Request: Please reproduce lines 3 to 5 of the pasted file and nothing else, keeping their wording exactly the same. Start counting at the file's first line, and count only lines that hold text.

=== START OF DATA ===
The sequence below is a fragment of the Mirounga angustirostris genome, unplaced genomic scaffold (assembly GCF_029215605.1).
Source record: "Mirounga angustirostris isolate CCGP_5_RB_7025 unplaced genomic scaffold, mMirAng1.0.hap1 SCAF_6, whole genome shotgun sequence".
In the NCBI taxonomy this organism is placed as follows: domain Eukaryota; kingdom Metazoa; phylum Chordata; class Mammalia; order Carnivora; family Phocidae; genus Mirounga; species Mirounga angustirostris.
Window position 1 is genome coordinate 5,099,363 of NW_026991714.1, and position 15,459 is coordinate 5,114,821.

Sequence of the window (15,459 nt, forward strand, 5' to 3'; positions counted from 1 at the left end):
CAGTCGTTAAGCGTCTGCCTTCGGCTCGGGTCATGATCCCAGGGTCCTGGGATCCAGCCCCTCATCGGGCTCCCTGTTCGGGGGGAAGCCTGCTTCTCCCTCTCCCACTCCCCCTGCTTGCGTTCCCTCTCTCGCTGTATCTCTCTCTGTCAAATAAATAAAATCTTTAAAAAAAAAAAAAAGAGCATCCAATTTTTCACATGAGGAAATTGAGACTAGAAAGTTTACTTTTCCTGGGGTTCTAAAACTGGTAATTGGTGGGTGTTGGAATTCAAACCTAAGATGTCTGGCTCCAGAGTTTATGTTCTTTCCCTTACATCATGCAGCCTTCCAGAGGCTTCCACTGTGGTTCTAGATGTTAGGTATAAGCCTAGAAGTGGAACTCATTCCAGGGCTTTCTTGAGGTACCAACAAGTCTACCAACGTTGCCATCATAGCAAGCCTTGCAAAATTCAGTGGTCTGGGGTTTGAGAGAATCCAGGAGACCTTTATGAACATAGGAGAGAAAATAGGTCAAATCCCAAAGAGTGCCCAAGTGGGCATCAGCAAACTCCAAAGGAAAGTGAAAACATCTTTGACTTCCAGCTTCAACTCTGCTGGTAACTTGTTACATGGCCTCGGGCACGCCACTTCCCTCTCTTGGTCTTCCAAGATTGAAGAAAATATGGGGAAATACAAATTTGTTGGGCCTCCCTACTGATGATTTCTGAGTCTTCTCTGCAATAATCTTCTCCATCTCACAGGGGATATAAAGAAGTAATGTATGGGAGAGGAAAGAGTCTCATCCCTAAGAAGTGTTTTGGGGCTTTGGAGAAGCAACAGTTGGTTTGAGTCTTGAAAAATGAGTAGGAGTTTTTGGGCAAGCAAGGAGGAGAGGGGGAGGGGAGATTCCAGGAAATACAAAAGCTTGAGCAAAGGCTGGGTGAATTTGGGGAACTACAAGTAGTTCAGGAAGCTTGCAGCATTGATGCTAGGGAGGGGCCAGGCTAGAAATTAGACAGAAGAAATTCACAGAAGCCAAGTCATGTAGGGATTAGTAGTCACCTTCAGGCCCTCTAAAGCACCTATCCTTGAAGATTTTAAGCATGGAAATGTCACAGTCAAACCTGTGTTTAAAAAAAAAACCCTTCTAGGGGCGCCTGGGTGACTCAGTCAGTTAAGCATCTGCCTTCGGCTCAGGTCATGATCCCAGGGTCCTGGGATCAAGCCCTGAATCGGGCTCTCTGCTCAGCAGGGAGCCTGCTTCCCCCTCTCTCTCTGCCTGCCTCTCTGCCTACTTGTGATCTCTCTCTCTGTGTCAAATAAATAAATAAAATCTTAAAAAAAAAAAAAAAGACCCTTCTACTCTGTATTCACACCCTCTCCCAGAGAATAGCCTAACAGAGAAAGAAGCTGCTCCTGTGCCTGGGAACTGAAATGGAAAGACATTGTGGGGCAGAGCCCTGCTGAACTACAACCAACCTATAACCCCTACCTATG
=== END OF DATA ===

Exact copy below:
In the NCBI taxonomy this organism is placed as follows: domain Eukaryota; kingdom Metazoa; phylum Chordata; class Mammalia; order Carnivora; family Phocidae; genus Mirounga; species Mirounga angustirostris.
Window position 1 is genome coordinate 5,099,363 of NW_026991714.1, and position 15,459 is coordinate 5,114,821.

Sequence of the window (15,459 nt, forward strand, 5' to 3'; positions counted from 1 at the left end):